Those moments of doubts…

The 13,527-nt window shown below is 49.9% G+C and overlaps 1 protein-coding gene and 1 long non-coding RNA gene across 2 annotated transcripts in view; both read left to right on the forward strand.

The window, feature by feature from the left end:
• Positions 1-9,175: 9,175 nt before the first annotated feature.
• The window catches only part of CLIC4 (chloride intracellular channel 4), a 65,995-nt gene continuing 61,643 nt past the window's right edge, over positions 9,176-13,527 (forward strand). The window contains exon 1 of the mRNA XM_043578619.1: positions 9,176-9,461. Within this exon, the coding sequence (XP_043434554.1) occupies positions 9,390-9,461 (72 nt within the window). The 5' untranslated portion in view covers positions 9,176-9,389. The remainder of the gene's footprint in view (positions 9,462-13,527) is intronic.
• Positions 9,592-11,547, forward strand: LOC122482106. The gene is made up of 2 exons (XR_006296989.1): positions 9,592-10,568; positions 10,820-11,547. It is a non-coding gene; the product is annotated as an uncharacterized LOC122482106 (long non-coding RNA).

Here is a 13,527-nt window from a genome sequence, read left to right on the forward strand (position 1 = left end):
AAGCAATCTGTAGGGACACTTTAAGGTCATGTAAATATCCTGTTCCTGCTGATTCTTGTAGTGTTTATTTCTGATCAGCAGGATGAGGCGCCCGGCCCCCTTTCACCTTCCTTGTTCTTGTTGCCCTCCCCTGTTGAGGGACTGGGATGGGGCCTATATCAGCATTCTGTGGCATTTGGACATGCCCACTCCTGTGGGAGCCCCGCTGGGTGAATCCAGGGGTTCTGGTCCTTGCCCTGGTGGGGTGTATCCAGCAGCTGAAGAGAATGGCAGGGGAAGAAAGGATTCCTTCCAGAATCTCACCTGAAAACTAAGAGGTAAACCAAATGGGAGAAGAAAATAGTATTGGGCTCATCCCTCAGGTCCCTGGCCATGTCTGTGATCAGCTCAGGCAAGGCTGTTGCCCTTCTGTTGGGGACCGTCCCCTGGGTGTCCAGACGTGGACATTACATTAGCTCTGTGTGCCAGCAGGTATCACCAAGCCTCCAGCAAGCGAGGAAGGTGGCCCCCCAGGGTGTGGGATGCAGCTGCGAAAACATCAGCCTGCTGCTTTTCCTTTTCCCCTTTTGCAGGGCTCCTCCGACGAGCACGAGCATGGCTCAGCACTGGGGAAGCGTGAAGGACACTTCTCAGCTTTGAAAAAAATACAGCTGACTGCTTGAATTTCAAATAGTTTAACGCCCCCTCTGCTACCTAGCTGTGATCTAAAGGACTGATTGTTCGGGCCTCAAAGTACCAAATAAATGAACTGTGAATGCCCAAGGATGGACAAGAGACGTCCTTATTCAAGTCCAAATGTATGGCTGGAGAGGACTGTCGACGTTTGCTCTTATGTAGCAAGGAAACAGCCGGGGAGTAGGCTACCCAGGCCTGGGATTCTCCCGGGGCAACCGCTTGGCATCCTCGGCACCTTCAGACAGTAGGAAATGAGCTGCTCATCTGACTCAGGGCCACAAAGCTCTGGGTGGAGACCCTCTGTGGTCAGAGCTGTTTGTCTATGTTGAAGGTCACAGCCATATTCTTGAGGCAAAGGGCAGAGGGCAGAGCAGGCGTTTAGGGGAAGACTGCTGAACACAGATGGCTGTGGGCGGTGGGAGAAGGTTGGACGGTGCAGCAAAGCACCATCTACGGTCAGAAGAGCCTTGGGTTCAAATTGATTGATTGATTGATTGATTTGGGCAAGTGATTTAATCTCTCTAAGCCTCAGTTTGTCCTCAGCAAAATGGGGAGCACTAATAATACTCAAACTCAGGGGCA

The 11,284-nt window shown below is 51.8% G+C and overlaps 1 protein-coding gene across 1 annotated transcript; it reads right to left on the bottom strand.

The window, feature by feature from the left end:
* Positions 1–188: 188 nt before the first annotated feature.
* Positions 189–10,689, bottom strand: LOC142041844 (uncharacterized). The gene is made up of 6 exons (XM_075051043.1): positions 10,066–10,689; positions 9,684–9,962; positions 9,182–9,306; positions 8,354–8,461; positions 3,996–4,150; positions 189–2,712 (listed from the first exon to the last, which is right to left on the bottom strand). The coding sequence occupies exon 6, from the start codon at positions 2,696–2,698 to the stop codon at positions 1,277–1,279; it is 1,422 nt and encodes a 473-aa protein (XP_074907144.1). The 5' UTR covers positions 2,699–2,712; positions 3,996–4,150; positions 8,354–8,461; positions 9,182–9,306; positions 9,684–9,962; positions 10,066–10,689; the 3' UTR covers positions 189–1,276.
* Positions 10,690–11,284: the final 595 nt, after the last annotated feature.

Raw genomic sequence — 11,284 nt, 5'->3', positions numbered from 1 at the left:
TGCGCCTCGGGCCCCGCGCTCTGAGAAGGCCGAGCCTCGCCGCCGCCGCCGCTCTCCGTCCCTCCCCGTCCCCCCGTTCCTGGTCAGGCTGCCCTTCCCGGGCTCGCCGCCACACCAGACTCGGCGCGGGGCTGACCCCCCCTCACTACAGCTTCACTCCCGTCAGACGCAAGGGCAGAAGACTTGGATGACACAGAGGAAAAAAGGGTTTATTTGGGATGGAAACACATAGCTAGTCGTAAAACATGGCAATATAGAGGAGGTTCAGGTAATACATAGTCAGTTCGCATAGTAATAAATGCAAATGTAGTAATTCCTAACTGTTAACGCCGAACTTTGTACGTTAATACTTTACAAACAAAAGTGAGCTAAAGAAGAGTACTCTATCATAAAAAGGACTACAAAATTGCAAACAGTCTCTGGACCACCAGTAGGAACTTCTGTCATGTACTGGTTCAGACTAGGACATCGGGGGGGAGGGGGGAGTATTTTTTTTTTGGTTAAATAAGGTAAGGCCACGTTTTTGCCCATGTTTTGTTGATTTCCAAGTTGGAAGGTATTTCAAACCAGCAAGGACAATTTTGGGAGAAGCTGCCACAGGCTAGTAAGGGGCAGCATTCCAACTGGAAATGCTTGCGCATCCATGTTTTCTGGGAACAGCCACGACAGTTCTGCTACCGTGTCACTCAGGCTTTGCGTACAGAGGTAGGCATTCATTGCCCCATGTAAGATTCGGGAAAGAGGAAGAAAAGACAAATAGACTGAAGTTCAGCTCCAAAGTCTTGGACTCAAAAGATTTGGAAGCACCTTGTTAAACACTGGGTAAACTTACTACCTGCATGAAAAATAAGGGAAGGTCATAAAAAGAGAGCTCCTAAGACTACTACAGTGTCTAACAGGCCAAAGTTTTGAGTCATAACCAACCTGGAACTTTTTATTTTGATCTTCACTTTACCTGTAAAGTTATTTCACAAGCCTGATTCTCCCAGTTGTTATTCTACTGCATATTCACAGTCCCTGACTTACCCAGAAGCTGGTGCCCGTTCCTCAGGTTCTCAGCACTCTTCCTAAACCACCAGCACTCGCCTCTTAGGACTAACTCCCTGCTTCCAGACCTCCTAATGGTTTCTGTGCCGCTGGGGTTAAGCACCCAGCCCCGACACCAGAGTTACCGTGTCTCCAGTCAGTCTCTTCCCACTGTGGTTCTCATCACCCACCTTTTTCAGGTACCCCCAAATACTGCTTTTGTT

Volunteering is so intense that it does not let you step back and think about what you threw yourself into. You just do it because you are here for a certain amount of time, soon you will be gone and you know if you do not make the most of you time in the country & on the project, you will regret it. So much. So you do all the things that come across your way not to miss anything. Adrenaline is present, every single day, as you learn something new, whether it is a new word in the local language, a new tradition, a new religious festival, or meet new people. This is probably the reason why I have not been writing a blog while I was abroad and I do it now, 7 years later. All those years, I have seen how the experience has changed me forever and I know more than ever the benefit of such an experience out in the World. You only get to think about what has happened to you during the day at night before sleeping, all the good things that would not have happened to you if you had stayed at home, your pupils’ progress and then sometimes you wonder if your efforts are worth it, what will happen when you go back home, who will take over your duty to teach your little students, or indeed, is the question rather: will they have somebody taking over, should you be worried about their future etc… In one of these moments of doubt, I went to see Vinita the next morning, one of the Directors of my host organization. Vinita is a very sweet person, she listened to me, then she told me the story of that girl named Anu, who used to live in another slum than the one where I was teaching. She was, as a little girl, following a class like mine with some other Volunteer. When she became a teenager the host organization offered her to keep studying for free, she was so brilliant, we could not afford wasting her intelligence, but her family and Community were reluctant to the idea (for reasons explained in my post called “Women’s condition in India”). The host organization tried to smooth things by talking to the family, explained that she would be in a better position to help the family financially if she was allowed to go to that class, than if she worked at home and it was a long-term investment. Her relatives finally accepted that their daughter attends Computer classes after her work at home, if she wished, and Anu did for 2 or 3 years. Then after she ended the last level of that course, she was delivered a Certificate proving her achievements. She looked for a job in order to help her parents at home raising her brothers and sisters, and found a job in a small company as a secretary in Jaipur city centre, because she knew how to read, write and type on the computer. From that day, she became popular in her Slum, everybody knew she was the successful woman who had to fight in order to get Education, who was lucky enough to be given the chance, thanks to IDEX (Indian Development Exchange), who was nor financially independent, and who could now help her father bring money at home for the family. That was a lovely story, and by telling me that story, Vinita has managed to boost my hopes again. I was not here for nothing, and I was now convinced of it again!

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